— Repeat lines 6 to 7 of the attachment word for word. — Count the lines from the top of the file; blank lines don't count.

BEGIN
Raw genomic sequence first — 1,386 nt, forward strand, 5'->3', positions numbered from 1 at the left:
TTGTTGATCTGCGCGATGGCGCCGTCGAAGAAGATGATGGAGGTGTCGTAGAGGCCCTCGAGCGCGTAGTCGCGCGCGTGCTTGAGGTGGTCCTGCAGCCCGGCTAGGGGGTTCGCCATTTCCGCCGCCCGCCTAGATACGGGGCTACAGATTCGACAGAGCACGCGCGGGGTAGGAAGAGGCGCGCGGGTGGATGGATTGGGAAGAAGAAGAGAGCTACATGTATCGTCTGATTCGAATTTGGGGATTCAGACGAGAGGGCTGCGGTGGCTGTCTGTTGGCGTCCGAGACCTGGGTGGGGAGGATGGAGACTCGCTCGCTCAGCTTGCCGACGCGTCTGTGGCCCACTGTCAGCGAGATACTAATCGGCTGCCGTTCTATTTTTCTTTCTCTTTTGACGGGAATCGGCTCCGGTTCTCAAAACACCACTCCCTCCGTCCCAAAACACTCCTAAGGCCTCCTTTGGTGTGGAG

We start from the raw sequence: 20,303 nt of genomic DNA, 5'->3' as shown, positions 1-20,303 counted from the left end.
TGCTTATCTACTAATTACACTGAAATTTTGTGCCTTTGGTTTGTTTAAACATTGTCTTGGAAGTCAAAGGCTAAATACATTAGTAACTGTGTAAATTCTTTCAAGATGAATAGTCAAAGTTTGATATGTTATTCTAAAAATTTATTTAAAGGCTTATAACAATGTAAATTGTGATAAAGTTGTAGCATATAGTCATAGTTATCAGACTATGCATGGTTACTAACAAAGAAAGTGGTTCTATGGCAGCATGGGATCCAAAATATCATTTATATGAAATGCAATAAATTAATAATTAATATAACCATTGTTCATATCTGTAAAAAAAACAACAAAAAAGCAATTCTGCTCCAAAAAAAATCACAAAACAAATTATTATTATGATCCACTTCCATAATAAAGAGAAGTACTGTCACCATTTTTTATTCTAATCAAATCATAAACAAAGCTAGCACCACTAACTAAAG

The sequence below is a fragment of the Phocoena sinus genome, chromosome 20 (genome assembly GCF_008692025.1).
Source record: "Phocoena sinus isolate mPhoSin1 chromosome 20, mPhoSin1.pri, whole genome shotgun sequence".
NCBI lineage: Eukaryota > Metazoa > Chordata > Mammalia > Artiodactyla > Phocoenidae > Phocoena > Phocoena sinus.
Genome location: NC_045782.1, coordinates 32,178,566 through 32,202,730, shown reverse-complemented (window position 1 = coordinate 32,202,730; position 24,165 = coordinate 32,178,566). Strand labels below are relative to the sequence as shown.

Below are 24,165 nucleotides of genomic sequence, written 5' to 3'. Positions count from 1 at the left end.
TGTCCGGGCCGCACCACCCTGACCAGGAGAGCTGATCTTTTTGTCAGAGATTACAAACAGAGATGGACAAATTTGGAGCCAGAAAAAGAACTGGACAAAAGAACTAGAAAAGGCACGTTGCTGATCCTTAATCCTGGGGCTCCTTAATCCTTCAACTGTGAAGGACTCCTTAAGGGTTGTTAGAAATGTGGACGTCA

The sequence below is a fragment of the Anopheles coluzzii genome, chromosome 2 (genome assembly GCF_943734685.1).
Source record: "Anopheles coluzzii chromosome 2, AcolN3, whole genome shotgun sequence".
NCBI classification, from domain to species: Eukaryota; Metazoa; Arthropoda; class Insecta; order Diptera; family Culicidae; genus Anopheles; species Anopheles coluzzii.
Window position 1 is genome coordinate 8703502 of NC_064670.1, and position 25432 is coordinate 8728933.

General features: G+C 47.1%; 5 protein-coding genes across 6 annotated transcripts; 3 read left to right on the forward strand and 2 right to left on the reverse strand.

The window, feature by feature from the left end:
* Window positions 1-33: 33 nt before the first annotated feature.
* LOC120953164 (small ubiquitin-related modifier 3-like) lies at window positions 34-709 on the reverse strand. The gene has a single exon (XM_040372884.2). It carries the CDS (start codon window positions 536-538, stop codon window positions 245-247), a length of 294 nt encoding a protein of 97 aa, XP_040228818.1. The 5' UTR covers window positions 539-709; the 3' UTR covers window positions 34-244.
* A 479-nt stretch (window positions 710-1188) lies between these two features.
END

Source record: "Phocoena sinus isolate mPhoSin1 chromosome 20, mPhoSin1.pri, whole genome shotgun sequence".
NCBI lineage: Eukaryota > Metazoa > Chordata > Mammalia > Artiodactyla > Phocoenidae > Phocoena > Phocoena sinus.